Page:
ferries in mid-river

From the air, New Brunswick is green and blue. Lots of forests, and lots of water — rivers, lakes, wetlands and the sea. The river ferries are part of the road network here. There’s no charge to drive your car onto this cable ferry that crosses from Gondola Point to the Kingston Peninsula. Sometimes you have to wait to get on the ferry, but it’s always a treat to ride across the water, a fun cruise, especially on a day like this. Enjoy the ride!

Taken on August 7, 2010

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morning commute

I laughed the first time someone told me that the traffic was bad in Saint John. Ha, I retorted, this is nothing like Toronto! Living here, you can get everywhere in the city in 10 minutes, so what’s to complain about? That’s probably not the best way to respond to Saint Johners, who — unless they’ve actually lived “away” — will already be harbouring a grudge against Toronto, and all of central Canada to be honest, for taking away all the industry that used to be here, leaving the Maritimes with a declining population and economic base. Well, of course that’s ancient history now, I mean we wouldn’t know what to do with woolen mills now even if they had stayed here, but Saint Johners have long memories. Long memories and a tendency to complain about the traffic.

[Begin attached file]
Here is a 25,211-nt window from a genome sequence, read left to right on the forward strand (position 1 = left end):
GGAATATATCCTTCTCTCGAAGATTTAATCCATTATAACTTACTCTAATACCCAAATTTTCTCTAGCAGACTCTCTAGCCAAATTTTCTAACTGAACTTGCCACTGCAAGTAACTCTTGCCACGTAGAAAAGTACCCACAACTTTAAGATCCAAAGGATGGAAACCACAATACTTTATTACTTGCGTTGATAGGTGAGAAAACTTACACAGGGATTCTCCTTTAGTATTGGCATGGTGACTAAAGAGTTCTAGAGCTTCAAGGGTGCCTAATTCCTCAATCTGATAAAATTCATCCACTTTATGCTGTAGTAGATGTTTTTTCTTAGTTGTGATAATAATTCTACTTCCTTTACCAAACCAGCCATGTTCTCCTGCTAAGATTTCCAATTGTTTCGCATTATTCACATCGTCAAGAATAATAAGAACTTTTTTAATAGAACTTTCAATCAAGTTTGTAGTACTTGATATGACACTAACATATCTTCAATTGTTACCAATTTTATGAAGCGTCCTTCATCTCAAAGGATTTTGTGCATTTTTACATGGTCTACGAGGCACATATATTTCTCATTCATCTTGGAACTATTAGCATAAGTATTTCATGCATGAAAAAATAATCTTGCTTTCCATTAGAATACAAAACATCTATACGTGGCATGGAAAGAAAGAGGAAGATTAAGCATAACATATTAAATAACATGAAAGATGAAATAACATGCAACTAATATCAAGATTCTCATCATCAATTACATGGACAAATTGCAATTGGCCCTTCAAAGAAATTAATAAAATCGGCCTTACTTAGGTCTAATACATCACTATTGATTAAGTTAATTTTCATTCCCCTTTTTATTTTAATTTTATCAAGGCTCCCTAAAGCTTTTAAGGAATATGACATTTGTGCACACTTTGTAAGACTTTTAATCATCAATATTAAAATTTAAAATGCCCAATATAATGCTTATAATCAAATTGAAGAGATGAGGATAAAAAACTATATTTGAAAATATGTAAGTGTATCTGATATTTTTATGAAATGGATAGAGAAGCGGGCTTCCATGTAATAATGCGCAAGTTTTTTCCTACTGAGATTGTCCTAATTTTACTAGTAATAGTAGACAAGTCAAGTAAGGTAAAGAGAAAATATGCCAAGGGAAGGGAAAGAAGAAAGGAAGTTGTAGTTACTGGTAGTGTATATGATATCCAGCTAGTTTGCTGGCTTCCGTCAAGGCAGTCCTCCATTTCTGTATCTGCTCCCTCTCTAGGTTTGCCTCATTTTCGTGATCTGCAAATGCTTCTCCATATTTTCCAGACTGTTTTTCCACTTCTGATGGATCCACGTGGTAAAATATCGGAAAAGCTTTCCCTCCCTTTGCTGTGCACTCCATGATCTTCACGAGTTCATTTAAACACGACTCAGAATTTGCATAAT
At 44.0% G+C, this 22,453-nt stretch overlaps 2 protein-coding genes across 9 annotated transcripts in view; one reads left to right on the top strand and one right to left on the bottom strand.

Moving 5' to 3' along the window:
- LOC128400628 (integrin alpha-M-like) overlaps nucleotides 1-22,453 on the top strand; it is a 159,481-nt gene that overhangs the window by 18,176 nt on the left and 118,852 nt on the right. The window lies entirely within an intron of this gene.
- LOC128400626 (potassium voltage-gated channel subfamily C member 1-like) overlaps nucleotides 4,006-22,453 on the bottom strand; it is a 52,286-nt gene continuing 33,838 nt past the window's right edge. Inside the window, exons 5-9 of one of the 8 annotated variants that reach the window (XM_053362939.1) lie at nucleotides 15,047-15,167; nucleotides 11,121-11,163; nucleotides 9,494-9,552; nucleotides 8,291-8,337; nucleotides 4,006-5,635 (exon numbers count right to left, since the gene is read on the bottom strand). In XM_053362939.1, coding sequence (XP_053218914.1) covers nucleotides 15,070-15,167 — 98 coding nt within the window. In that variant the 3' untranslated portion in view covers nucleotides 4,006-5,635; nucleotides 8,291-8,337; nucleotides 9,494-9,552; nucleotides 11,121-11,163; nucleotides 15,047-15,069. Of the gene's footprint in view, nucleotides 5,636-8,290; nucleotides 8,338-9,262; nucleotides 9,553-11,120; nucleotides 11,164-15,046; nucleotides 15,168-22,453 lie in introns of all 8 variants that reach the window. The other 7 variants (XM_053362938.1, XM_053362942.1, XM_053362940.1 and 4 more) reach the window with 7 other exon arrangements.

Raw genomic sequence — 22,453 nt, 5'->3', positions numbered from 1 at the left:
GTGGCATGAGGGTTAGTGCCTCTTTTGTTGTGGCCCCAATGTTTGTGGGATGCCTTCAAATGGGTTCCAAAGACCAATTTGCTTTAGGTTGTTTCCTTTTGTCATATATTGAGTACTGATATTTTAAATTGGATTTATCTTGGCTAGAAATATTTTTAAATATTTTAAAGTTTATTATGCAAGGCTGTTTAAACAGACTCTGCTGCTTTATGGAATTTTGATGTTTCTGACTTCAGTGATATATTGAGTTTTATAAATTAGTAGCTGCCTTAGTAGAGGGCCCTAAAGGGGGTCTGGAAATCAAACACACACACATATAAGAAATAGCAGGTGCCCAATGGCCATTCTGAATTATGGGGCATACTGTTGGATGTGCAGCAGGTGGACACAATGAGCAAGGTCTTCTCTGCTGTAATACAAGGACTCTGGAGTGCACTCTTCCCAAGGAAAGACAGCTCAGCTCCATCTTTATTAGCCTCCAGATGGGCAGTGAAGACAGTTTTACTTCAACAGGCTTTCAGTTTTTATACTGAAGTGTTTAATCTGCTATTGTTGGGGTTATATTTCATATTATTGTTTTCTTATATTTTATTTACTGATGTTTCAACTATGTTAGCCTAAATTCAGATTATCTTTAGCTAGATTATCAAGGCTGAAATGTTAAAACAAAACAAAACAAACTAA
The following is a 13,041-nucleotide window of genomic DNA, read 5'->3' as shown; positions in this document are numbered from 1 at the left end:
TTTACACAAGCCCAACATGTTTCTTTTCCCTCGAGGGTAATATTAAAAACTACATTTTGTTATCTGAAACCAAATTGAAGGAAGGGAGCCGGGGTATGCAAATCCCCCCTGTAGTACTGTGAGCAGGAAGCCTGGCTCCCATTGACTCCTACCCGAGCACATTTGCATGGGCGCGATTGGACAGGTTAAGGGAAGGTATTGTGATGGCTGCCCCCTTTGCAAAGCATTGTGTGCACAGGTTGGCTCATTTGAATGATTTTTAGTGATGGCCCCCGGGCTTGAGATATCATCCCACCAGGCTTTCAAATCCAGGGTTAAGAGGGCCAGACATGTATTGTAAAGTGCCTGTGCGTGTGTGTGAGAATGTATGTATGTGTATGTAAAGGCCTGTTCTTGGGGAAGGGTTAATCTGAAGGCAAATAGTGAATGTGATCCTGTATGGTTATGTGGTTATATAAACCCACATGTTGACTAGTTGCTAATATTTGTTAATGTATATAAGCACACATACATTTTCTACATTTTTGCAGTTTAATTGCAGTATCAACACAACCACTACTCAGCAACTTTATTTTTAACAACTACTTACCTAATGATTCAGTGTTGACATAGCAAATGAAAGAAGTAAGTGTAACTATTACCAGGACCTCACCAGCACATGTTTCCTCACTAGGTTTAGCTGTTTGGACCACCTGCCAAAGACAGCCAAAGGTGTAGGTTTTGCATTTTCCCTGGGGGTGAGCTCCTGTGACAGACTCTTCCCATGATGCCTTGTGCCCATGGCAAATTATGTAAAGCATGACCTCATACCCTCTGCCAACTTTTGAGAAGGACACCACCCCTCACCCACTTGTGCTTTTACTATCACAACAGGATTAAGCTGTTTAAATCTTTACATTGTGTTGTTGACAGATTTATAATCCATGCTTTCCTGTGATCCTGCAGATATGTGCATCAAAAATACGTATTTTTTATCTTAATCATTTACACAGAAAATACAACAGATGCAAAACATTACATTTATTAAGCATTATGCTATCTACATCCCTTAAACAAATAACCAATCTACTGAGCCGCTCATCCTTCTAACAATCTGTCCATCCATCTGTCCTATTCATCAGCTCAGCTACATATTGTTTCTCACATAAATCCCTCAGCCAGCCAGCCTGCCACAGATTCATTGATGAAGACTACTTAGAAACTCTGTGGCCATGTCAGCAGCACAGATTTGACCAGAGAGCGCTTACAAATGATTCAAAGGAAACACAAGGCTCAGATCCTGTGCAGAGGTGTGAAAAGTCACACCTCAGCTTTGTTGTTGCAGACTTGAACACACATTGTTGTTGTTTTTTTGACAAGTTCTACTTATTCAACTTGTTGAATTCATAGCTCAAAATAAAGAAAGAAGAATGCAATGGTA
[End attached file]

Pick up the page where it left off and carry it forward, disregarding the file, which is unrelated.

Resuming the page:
Taken on June 22, 2010

three red cars

There is an art to intersections, to driving in the city. Urban traffic has a syncopated rhythm: hurry – waaaait, stop – go! Weaving between lanes and lines is the rhumba of highways. The dance of intersections is the rhythm of the city, as you move from one set of lights to the next in an extended waltz with different partners. Cars, of course, prefer fast highways and country roads, with wide-open vistas and no stop sign in sight. As drivers, we are easily seduced by speed. We prefer open spaces and back roads, reluctant to bow to the slow dance of intersections where there are rules and courtesies and we have to wait, for a moment, for our turn.

Taken on June 15, 2010

cul-de-sac

There is something slightly unreal — or perhaps surreal — about living on a residential area, a neighbourhood of picket fences and hedges and small tidy lawns, cars parked neatly in their respective driveways along the shady street. I’ve always been an uptown dweller, living in apartments, meeting neighbours on the stairs or in the corner store. Now we have our own tiny house and yard and lawn and garden. And I love it.

Taken on April 25, 2010